ALLEN PARK, Mich. -- It's something they have trouble explaining. For more than a year they've talked about it, answering question after question about why the Detroit Lions offense continually starts slow.
The question leads to a lot of puzzled expressions on the faces of Lions players. It leads to a lot of "I don't know" answers. Since Jim Caldwell took over as coach in 2014, the Lions have struggled to score early in games under coordinators Jim Bob Cooter and Joe Lombardi.
Detroit's loss to the Saints on Sunday was the epitome of those issues. The Lions were down 17-7 after the first quarter and 31-10 at halftime. They gave up scores -- three touchdowns and a field goal -- on four straight possessions. The Lions rallied, but too often the team's comebacks over the past two seasons have been necessitated by rough starts.
"Did a good job staying with it, not giving up in the game, but you saw at the end -- the mistakes we made in the beginning were just too much to overcome," running back Ameer Abdullah said about Sunday's game specifically. "Turnovers, miscues, breakdowns in all phases, running, passing, catching, everything. When you put yourself in a hole like that -- I respect and appreciate how we fought -- but as a team and as a unit, we didn't put ourselves in a position to win, and you can't expect to win with those kind of lapses."
The Lions hadn't found themselves facing that large of a deficit in recent games, but the trend is there. When asked why Detroit continually struggles in the first half, the loquacious Abdullah was at a loss for what to say.
"Not sure. Not sure," he said. "I'm not sure."
The comeback culture worked for Detroit last season. This season, the Lions are 1-3 in games they trail in the fourth quarter. But the poor starts have been an issue for years now.
The Lions have been outscored 37-17 in the first quarter and 55-45 in the second quarter this season. They've forced their fewest turnovers in the first quarter -- the only quarter their turnover margin is in the negative. This is despite Detroit holding the ball longer, on average, in first quarters (8 minutes, 58 seconds) than any other quarter.
In 2016, the Lions were outscored in first quarters 62-60 -- although the Lions were outscored in every quarter but the second last season. Detroit also had its longest time of possession, on average, in the first quarter, but teams outgained the Lions.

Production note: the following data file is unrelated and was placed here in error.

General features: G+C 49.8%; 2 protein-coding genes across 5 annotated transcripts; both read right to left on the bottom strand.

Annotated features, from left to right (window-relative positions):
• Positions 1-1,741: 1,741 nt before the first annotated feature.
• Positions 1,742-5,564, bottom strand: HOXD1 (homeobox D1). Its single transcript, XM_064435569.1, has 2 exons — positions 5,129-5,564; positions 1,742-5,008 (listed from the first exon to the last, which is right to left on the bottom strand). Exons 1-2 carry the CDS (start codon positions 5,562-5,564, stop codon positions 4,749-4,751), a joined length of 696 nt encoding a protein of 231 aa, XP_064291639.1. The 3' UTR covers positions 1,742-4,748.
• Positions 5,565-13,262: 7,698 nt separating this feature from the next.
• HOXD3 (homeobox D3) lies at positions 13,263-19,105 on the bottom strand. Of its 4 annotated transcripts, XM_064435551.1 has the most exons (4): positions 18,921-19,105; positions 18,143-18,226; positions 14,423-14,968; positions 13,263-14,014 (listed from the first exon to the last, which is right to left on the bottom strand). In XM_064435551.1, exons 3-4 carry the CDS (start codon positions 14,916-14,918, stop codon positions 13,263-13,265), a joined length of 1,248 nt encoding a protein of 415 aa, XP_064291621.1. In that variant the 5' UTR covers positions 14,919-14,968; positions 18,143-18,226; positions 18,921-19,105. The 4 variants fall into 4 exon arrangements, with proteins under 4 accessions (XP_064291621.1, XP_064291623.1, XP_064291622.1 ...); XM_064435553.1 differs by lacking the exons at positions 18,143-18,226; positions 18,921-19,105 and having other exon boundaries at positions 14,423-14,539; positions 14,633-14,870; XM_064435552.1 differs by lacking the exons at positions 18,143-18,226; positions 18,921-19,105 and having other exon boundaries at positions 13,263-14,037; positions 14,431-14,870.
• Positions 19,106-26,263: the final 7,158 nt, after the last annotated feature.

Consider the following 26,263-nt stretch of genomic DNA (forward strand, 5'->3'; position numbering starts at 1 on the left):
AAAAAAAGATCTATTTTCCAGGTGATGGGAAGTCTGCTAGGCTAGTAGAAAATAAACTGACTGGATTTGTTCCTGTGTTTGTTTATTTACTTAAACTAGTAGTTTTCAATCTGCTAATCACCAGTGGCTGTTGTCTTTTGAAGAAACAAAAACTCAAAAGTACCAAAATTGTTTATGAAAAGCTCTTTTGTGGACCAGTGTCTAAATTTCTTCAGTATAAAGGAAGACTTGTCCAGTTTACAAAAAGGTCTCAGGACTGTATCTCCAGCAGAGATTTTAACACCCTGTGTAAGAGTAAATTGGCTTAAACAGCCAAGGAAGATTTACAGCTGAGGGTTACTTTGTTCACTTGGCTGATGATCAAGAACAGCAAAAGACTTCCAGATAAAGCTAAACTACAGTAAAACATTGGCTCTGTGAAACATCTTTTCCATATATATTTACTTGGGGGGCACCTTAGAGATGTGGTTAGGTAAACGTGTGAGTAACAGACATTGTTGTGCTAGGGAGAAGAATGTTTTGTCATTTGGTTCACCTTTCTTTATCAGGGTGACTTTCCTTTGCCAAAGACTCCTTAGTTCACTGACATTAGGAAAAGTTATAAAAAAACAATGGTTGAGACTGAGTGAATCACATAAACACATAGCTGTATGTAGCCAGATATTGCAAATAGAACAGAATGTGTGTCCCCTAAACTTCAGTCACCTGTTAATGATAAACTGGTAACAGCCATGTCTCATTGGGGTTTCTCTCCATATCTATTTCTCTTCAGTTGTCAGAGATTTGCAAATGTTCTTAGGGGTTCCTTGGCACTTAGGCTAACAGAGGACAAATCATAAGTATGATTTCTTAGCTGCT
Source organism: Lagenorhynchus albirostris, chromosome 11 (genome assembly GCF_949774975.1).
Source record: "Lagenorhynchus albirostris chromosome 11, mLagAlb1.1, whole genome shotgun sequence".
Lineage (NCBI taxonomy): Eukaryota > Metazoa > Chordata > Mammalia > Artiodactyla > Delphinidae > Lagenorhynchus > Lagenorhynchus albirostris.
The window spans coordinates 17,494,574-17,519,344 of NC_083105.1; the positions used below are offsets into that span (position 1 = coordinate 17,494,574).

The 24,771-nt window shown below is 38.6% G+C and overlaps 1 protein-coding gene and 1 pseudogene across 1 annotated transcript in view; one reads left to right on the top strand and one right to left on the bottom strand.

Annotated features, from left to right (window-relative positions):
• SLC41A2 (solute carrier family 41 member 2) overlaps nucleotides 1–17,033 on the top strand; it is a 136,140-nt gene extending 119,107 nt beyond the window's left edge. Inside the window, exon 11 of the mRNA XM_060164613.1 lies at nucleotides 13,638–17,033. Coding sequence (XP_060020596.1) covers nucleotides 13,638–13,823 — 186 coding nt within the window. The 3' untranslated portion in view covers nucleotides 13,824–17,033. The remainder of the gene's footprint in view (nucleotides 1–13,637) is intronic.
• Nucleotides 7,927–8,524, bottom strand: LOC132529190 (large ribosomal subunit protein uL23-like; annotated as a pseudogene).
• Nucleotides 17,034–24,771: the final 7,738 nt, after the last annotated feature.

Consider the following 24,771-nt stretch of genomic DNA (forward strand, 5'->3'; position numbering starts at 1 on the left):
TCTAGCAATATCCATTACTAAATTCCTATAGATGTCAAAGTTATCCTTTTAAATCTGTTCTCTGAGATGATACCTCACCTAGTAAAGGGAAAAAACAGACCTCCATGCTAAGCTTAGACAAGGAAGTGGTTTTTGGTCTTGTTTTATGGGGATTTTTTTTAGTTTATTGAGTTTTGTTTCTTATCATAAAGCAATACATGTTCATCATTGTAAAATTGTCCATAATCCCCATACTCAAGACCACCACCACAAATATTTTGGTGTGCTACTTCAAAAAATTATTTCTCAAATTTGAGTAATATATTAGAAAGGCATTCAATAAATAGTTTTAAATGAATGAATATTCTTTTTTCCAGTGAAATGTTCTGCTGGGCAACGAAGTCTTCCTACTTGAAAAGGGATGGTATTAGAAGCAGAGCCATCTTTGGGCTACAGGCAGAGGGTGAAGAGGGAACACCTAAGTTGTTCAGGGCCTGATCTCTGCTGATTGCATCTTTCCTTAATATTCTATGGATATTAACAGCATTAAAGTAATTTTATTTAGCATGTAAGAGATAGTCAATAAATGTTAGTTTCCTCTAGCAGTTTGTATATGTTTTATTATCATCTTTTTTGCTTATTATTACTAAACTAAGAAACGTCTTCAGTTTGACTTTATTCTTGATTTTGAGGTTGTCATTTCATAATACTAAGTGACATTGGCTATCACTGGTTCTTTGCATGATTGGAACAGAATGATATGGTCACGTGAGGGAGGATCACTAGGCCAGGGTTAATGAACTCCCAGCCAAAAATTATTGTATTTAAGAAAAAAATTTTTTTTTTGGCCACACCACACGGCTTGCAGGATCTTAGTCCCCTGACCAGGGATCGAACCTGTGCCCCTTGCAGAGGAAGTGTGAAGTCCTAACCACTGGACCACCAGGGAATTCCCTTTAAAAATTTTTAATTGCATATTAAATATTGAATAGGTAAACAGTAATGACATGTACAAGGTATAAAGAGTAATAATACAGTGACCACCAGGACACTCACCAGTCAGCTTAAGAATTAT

This was not an issue in the second half of the 2015 season, when the Lions had a plus-30 point differential after Cooter took over as offensive coordinator. They actually were a fast-starting team (plus-46 in the first half) while fading in the second halves (minus-27).
It's more than a Cooter issue. In 2014, Caldwell's first season, Detroit was outscored 73-71 in the first quarter with a minus-2 turnover differential. Caldwell, though, had no answer for the commonality of his team's slow starts.
"I don't think so. It's just kind of one of those things. We've had a couple, we certainly would like to not have them, but it's the way it is," Caldwell said. "This particular game we had the one play down there, ended up with a score, we come right back offensively, move the ball down the field, put it in the end zone.
"So, that was one series we started out pretty slow. Next series we did pretty well and then we just kind of went dormant."
The Lions can't explain it -- other than it keeps happening. The poor starts have led to multiple Matthew Stafford comebacks, but it's an issue the Lions need to address to be a contender in the long term. Doing so would allow the Lions to have a better run/pass mix and open up more of Cooter's playbook.
The issue isn't necessarily Stafford, either. He has thrown his fewest passes (53) in the first quarter and has a 65.2 completion percentage -- second best by quarters. His 301 yards in the first quarters of games are the fewest thrown in a quarter by Stafford this season, and his passer rating (89.1) and QBR (54.0) are the second-highest of any quarter he's played in this season.
Players said it wasn't scheme, either. Detroit has had the fewest offensive snaps (84) in the first quarter. But the run/pass balance (46 passing attempts, 33 rushing attempts) is the most balanced of any quarter for the Lions. So in theory, Detroit could be more unpredictable in the first quarter than any other quarter.
Yet the Lions are averaging 2.24 yards per play on first downs in the first quarter, creating tougher second downs, when they average 5.2 yards per play. Detroit is doing well on third downs, averaging 8.54 yards per play. The Lions have scored both their first-quarter touchdowns this season on third down.
So trying to figure out why Detroit has struggled early in games is really tough. The players don't know -- or won't say. Neither will the coaches. But they believe if they fix it, they could have a really strong team.
"I don't know if there's a reason. I don't know how to explain it," receiver TJ Jones said. "I think it's, once we find the answer, we're going to be unstoppable. In this league, you can't take that long to start up and hope to come back, you know, at the end of every game.
"So once we figure out what the reasoning is for our slow starts and whatever it may be, I think we're going to be a team to reckon with."